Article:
Gardening is an important part of the history of the Apostle Islands National Lakeshore. Early lighthouse keepers planted fruit trees, vegetables and grains to provide nourishment for the body; they also planted flower gardens to nourish the soul.
On Michigan Island, Elizabeth Lane raised three children where her husband, Ed, was keeper from 1902 until he retired in 1938. She also cultivated some amazing gardens. Of Elizabeth, Coast Guard Chief Walter Parker said,“How she used to love to get up to that island and get at that garden of hers. That whole station was one mass of flowers.”
Fast forward to today and you will find gardens growing on Michigan and Raspberry Islands, as they did in the early 1900s.
Guided by a 2011 Cultural Landscape Report and treatment plan, the National Park Service partially restored the historically accurate gardens on Michigan Island. Work crews cut back encroaching trees and brush. They also recreated the stone planters and flowerbeds built by Elizabeth and Ed Lane and replanted a portion of the apple orchard the Lanes started on the island.
Those gardens are thriving today, thanks in part to the work of volunteers from Friends of the Apostle Islands National Lakeshore. In late June, a group armed with shovels, rakes and a willingness to get their hands dirty spent a day on Michigan Island to care for the gardens.
Volunteer and Friends board member Karen Graff said, “I love taking a part in maintaining the gardens of Elizabeth and Ed Lane, and keeping the history of the lighthouses and their keepers alive! This rich history is an important part of our state and nation as mining, shipping, fishing and immigration expanded on Lake Superior.”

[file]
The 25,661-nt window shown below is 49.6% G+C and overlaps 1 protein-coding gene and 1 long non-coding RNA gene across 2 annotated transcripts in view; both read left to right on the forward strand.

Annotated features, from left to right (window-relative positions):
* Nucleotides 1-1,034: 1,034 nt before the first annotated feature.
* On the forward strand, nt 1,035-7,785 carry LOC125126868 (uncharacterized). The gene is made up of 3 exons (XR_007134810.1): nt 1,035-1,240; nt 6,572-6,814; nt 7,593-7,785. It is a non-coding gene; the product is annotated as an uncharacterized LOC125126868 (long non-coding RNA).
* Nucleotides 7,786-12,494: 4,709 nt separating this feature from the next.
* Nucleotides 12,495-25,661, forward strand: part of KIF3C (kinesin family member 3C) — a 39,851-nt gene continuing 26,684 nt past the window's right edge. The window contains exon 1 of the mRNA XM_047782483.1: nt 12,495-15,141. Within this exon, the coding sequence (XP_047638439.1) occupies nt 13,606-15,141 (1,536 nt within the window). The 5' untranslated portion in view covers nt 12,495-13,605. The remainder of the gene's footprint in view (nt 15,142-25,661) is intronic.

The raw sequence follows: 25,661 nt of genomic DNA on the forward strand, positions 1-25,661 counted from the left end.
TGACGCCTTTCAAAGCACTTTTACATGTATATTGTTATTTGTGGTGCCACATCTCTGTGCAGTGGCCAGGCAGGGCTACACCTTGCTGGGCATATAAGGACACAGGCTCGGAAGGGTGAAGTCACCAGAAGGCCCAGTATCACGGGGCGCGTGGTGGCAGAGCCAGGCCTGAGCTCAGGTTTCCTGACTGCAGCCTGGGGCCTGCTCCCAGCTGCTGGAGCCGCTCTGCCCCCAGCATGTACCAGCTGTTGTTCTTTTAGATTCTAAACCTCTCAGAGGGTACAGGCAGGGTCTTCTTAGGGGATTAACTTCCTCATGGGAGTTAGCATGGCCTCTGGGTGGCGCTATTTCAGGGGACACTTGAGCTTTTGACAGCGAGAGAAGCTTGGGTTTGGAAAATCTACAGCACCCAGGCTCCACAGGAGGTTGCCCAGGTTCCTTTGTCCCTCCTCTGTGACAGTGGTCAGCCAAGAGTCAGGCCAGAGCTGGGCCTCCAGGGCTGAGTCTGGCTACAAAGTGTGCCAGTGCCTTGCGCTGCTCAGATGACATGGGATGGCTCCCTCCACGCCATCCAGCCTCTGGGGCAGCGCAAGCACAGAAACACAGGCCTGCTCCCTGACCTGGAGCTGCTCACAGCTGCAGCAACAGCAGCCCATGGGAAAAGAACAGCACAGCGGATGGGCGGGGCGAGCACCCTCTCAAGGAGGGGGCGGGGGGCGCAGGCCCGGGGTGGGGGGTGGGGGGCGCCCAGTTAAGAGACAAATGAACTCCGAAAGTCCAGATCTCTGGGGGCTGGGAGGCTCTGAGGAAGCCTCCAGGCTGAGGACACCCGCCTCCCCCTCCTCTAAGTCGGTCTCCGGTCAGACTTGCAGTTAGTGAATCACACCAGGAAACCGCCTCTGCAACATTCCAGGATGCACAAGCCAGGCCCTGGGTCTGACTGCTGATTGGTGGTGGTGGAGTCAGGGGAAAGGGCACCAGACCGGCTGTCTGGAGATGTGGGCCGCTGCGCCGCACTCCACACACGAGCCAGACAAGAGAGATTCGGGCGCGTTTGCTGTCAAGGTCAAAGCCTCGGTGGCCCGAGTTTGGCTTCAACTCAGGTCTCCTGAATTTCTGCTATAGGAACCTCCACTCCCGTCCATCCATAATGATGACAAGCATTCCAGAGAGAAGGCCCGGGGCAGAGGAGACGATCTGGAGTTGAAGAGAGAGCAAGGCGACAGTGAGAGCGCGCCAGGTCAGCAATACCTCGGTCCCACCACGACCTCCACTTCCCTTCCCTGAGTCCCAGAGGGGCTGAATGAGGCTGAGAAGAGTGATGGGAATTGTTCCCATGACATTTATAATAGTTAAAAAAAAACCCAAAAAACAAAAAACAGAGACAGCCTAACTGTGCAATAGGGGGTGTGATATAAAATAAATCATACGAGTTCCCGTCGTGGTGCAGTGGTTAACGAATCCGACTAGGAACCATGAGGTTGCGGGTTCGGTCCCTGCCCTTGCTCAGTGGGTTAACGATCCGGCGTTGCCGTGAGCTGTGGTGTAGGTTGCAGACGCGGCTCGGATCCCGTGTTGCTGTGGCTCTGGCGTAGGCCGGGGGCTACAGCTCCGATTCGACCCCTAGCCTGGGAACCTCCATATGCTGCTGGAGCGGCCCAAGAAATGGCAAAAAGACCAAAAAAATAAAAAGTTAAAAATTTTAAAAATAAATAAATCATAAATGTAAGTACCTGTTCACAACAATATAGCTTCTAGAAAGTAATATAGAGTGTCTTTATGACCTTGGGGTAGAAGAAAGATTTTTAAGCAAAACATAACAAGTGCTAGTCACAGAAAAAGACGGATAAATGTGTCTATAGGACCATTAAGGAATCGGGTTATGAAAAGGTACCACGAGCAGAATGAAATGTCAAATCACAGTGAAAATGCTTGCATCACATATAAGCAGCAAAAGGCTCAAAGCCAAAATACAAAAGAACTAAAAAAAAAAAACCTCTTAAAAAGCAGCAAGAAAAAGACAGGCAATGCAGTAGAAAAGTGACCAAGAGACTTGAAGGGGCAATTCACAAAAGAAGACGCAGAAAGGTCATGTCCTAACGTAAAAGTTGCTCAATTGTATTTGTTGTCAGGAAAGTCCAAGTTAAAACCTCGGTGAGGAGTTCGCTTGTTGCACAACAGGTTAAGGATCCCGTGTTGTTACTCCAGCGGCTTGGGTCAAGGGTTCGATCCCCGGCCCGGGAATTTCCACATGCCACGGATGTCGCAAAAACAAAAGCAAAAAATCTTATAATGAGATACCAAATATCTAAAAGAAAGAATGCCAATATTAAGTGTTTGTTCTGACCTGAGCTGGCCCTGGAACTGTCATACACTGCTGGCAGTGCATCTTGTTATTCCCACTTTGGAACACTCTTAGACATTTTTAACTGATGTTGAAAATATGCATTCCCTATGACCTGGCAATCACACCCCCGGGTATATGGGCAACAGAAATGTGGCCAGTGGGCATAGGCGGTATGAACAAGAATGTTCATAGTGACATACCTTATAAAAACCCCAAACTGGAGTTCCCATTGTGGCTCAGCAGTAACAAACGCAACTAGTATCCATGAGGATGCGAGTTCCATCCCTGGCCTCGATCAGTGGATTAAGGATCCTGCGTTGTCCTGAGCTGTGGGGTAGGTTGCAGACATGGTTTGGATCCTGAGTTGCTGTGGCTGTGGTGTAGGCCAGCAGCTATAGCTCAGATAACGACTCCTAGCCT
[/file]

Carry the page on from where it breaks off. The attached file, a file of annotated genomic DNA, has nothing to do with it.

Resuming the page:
Read more about the history of Michigan island from the National Park Service.
Friends volunteers also help to maintain the Gaylord Nelson Memorial Garden at park headquarters in Bayfield.
Friends board chair and volunteer gardener Erica Peterson said, “Working gardens in a public place, and especially in a national park, is so gratifying. Add in a sense of history, and it gives the effort purpose. Climb the lighthouse tower, look down on the white-rimmed gardens (16 total), and out towards Bayfield; that’s the reward shared with the light keepers of old.”
If you would like to lend your green thumb to future gardening efforts, fill out our volunteer form. We’ll be in touch with upcoming opportunities.
We also thank our volunteers for your hard work on the cultural landscapes of the Apostle Islands National Lakeshore.
Jon Okerstrom is a Friends of the Apostle Islands National Lakeshore board member and digital and social media volunteer with a background in digital and television journalism, photography and graphic design.